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Working Paper

Appointing the Median Voter of a Policy Board

Partisan politics and elector uncertainty generate policy uncertainty and partisan business cycles. To reduce policy uncertainty, society must design the policy-making environment to overcome electoral uncertainty and partisanship without ignoring the electorate’s wishes. I show that delegating policy to an independent policy board with discretionary powers substantially reduces policy uncertainty while maintaining political accountability. Board members are chosen in a partisan, noncooperative environment yet, in the benchmark model, policy uncertainty is eliminated and the policy rule is replicated. Thus, a political “invisible hand” is at work—by setting up the policy institution properly and having the participants pursue their own self-interest, the social “optimum” prevails.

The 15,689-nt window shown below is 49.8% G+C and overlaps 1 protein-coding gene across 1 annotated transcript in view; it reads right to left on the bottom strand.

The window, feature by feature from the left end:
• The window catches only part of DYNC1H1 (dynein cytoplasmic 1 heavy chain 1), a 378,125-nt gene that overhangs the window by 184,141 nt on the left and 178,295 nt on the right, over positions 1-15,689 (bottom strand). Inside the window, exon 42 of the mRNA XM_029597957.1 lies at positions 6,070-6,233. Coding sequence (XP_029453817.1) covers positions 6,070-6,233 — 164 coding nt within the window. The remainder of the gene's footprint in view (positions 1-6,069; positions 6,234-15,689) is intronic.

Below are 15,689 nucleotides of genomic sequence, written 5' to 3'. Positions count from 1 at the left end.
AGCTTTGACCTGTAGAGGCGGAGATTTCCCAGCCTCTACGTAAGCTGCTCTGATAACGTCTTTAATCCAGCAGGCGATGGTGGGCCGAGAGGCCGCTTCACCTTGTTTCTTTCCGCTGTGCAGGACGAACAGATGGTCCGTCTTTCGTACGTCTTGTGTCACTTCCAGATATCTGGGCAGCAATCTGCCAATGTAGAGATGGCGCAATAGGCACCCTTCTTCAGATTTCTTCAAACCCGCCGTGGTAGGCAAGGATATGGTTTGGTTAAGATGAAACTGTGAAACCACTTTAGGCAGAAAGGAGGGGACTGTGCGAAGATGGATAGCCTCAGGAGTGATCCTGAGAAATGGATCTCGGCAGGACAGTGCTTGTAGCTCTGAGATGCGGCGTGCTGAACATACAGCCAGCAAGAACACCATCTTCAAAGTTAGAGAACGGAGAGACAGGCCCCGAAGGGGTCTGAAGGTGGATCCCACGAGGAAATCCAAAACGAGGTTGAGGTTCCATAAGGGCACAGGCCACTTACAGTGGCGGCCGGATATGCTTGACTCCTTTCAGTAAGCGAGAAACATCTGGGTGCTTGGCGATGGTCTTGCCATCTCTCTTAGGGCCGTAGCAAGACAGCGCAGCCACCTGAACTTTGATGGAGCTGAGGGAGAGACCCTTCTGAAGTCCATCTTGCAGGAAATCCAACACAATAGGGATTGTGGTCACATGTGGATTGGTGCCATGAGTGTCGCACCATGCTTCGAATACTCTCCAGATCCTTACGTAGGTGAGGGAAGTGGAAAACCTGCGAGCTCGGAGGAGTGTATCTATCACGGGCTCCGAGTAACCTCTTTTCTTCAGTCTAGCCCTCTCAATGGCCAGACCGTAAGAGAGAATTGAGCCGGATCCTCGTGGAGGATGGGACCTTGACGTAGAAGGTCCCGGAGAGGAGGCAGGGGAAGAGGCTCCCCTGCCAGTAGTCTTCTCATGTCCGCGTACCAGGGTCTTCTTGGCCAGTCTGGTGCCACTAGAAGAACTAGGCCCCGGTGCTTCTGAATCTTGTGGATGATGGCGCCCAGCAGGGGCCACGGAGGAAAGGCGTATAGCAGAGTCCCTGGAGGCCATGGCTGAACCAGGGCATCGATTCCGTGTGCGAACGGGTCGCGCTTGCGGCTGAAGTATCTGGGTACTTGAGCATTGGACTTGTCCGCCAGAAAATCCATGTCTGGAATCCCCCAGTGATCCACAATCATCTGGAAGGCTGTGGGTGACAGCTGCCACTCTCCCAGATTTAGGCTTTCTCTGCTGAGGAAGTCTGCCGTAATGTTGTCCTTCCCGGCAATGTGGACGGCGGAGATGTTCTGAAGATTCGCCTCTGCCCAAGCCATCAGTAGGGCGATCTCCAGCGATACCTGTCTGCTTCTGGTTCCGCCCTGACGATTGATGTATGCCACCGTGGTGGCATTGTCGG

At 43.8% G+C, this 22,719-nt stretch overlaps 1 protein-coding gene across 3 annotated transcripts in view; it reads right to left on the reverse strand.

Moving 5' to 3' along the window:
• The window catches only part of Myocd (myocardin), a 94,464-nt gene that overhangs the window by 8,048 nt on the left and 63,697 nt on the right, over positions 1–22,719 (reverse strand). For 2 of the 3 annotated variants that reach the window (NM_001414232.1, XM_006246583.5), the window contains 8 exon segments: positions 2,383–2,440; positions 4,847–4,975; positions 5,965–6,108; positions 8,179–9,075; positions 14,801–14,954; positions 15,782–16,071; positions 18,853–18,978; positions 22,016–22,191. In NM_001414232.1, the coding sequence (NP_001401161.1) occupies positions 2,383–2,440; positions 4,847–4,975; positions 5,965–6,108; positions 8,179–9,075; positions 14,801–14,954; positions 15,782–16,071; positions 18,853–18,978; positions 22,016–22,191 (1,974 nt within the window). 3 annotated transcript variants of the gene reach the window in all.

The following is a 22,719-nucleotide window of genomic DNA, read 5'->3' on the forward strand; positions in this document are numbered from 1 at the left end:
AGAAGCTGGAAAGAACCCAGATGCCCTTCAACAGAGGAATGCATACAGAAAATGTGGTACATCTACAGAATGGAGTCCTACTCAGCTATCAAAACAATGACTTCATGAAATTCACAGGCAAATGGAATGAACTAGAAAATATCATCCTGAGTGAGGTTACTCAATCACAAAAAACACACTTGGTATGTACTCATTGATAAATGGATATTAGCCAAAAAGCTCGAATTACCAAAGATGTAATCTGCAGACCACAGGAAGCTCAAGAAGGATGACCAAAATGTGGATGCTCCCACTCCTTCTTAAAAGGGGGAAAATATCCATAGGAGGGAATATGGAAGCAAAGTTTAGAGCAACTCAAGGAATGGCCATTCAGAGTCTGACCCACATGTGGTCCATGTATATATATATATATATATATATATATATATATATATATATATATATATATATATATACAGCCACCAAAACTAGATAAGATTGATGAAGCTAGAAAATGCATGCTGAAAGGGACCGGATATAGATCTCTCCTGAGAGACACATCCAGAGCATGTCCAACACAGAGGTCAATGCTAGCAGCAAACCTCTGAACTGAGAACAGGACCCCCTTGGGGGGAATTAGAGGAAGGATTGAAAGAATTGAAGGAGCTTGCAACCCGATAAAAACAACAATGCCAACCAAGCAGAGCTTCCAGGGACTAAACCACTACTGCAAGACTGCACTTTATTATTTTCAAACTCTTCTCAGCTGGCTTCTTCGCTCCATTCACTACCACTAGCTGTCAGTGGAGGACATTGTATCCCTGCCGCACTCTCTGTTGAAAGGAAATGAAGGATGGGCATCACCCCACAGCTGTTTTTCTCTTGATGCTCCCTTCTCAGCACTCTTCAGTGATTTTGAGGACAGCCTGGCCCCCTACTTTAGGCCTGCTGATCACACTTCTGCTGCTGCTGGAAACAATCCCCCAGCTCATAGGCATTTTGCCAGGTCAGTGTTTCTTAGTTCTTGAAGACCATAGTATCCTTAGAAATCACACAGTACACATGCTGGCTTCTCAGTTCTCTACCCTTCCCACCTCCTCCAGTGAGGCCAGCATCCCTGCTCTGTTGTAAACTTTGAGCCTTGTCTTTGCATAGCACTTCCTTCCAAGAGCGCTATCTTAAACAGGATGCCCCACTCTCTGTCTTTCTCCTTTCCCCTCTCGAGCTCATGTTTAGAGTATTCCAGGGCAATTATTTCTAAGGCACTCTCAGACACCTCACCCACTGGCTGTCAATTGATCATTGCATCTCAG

Working Papers of the Federal Reserve Bank of Cleveland are preliminary materials circulated to stimulate discussion and critical comment on research in progress. They may not have been subject to the formal editorial review accorded official Federal Reserve Bank of Cleveland publications. The views expressed in this paper are those of the authors and do not represent the views of the Federal Reserve Bank of Cleveland or the Federal Reserve System.

Suggested Citation

Waller, Christopher. 1998. “Appointing the Median Voter of a Policy Board.” Federal Reserve Bank of Cleveland, Working Paper No. 98-02.